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Mercedes-Benz X-Class review

Mercedes-Benz has launched what it describes as the world’s first pick-up from a premium brand. But will buyers pay for such an upmarket model?


The Mercedes view that the best sales will be of the upper trim levels is probably pretty accurate. It’s difficult to imagine too many examples of the X-Class being used as workhorses on building sites.
Driving experience
Value for money


The Mercedes view that the best sales will be of the upper trim levels is probably pretty accurate. It’s difficult to imagine too many examples of the X-Class being used as workhorses on building sites.

60-second summary

What is it?
The Mercedes-Benz X-Class is the brand’s first entry into the pick-up market and, it claims, the first such model in the premium market.

Key features
Off-road capable, upmarket design, targeted trim levels.

Our view
The launch of the Mercedes-Benz X-Class bring desirability of a level never before seen to the pick-up sector. The vehicle combines upmarket comfort, finishing and technology with proper off-road ability, but one pays a premium for the badge.

Similar cars
Nissan NavaraFord Ranger, Toyota Hilux

Full review


‘Pick-up by Mercedes-Benz’ is not a phrase one might expect to hear, but it is now fact, as the Mercedes-Benz X-Class arrives on the market.

In launching what it describes as the first such vehicle offered by a premium manufacturer, Mercedes is hoping to attract two very different kinds of buyers, and is targeting versions of the X-Class specifically at the different markets.

The model is marketed by the brand’s commercial vehicle arm – indeed the entry-level X-Class will be hoping to appeal to those who need such a vehicle for their work, and like the idea of a badge with rather more kudos than, say, the Toyota Hilux or Nissan Navara.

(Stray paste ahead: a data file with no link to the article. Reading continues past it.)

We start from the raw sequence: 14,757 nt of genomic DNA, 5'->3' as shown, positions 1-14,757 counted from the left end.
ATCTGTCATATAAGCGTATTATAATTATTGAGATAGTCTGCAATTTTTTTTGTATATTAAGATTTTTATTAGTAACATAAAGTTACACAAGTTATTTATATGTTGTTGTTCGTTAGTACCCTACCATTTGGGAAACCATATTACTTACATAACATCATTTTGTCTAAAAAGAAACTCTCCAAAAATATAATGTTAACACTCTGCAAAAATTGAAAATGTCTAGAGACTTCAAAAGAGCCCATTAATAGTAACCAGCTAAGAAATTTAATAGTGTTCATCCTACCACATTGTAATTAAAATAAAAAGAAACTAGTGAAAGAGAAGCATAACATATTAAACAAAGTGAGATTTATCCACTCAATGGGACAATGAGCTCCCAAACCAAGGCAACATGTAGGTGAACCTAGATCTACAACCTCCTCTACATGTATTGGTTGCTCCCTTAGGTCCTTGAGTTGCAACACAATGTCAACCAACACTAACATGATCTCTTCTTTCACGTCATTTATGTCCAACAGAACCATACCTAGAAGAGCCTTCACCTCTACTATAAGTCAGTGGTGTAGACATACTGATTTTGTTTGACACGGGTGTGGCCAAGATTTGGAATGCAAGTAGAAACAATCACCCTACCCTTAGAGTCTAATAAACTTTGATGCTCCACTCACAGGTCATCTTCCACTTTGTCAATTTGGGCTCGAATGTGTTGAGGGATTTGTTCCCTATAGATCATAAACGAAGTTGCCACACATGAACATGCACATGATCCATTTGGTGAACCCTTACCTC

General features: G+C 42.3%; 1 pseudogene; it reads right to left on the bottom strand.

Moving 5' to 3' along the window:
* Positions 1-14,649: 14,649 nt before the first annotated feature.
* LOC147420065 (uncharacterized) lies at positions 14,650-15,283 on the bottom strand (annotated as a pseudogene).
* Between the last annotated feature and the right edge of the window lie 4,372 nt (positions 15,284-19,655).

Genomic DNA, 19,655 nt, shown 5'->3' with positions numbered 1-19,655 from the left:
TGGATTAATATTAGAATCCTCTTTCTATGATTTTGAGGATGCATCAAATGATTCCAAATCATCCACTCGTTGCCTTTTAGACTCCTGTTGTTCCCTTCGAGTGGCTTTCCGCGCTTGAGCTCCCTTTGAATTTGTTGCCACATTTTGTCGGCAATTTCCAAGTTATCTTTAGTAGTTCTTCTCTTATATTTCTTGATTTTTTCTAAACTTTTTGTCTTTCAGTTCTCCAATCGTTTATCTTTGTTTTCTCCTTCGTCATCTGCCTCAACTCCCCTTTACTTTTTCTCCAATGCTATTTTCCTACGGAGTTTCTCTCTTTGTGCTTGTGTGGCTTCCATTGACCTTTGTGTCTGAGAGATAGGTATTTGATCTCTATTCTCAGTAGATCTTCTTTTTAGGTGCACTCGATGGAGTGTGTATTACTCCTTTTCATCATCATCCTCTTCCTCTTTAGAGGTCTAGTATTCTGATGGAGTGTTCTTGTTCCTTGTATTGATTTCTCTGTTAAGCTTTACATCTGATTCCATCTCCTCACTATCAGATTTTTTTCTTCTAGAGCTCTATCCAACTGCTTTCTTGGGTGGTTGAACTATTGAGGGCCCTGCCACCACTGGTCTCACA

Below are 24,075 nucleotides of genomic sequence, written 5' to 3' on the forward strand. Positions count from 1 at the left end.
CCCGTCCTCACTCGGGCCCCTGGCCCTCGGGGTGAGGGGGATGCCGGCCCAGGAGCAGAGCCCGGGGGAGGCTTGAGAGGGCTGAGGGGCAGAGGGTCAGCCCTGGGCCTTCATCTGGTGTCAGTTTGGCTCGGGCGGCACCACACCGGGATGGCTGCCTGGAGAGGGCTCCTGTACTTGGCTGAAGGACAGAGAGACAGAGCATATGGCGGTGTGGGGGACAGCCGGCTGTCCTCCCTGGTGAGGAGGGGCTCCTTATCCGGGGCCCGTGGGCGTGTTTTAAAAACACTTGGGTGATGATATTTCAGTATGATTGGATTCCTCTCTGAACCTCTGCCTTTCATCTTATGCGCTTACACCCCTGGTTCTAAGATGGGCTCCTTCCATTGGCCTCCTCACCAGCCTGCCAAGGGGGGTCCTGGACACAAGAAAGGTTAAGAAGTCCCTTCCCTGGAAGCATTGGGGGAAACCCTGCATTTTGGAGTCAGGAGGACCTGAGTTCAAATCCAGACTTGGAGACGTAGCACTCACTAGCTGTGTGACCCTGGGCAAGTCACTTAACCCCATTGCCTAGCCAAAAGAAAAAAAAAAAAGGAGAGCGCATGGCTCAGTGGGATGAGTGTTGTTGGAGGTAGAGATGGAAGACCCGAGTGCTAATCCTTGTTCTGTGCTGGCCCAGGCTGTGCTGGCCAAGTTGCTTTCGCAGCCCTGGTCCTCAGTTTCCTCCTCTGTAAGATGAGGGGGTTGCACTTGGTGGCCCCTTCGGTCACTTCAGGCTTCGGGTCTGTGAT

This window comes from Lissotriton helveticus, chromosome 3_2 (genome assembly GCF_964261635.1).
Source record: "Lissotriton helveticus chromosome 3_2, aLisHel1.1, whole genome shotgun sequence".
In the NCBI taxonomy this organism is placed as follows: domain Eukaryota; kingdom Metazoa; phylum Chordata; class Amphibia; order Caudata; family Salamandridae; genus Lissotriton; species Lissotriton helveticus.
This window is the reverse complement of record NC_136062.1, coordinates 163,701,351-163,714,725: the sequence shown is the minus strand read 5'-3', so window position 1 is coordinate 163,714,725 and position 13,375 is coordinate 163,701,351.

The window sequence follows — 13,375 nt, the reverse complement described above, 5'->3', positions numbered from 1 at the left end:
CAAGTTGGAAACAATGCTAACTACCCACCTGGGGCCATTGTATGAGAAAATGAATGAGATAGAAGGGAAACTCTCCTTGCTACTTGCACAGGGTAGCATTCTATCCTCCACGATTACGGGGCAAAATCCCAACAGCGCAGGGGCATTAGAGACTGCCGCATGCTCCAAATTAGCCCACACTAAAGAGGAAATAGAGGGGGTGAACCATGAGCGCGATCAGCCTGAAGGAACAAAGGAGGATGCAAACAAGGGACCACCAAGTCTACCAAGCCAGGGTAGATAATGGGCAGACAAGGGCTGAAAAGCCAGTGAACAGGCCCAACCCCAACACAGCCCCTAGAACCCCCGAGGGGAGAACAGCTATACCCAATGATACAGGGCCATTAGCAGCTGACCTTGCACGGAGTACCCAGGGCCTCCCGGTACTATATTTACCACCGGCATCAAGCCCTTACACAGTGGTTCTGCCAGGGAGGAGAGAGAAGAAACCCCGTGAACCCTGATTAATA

The Mercedes is rather more closely related to the Nissan than one might think. Strip off the bespoke bodyshell, with looks that clearly follow the design language of Mercedes SUV models, and underneath is effectively the mechanical specification of the Navara, including its tough, ladder-frame chassis.

However, Mercedes expects the biggest sales for its new model to be of vehicles in the top of the three specification levels. There are plenty of buyers who are attracted to the pick-up as a lifestyle choice, and the hope is that the combination of Mercedes-Benz premium quality and tech in the pick-up format will be a winner.

Mercedes-Benz X-Class review by The Car Expert
Underneath the bespoke bodyshell are the mechanical underpinnings of the Nissan Navara

Buying and owning a Mercedes-Benz X-Class

Mercedes-Benz will offer the X-Class with a three-way engine line-up, though the range-topping X 350 d with its 258hp and 550Nm of torque won’t be in showrooms until the middle of 2018. Currently, the choice is between the X 220 d, with a 2.3-litre turbo diesel engine of 163hp and 403Nm, and the X 250 d – this adds an extra turbo to the same powerplant, boosting horses to 190hp and torque to 450Nm.

Six-speed manual or seven-speed auto gearboxes are available depending on model, while unlike rivals there is no two-wheel-drive option – every X-Class comes with selectable 4WD, running with the rear wheels powered in normal use but including cockpit-selectable all-wheel-drive in both high and low range.

In fact, while this may be an upmarket pick-up, the makers are keen to emphasise it’s a proper pick-up, with the off-road ability one might expect and commercial users will require.

So the X-Class can wade through water up to 600mm deep, and it can tip sideways to a shade under 50 degrees. It also boasts a towing capacity of up to 3.5 tonnes, and can be supplied with a 221mm ground clearance which gives it an angle of approach of some 30 degrees and a 22-degree ramp angle.

Okay to get the big ground clearance (plus 20mm on standard) requires spending on the options list, but the capability to match more traditional pick-ups is certainly there. Also on that options list, for example, is a differential lock.

This target marketing is also evident in the trim levels. There are three; Pure, Progressive and Power, with the Pure costing from £27,310 (plus VAT) and aimed at commercial users. It includes steel wheels, black fabric upholstery and such like. Once one starts going up to Progressive or Power grades, less robust features such as alloy wheels, painted panels and silver trim come into play.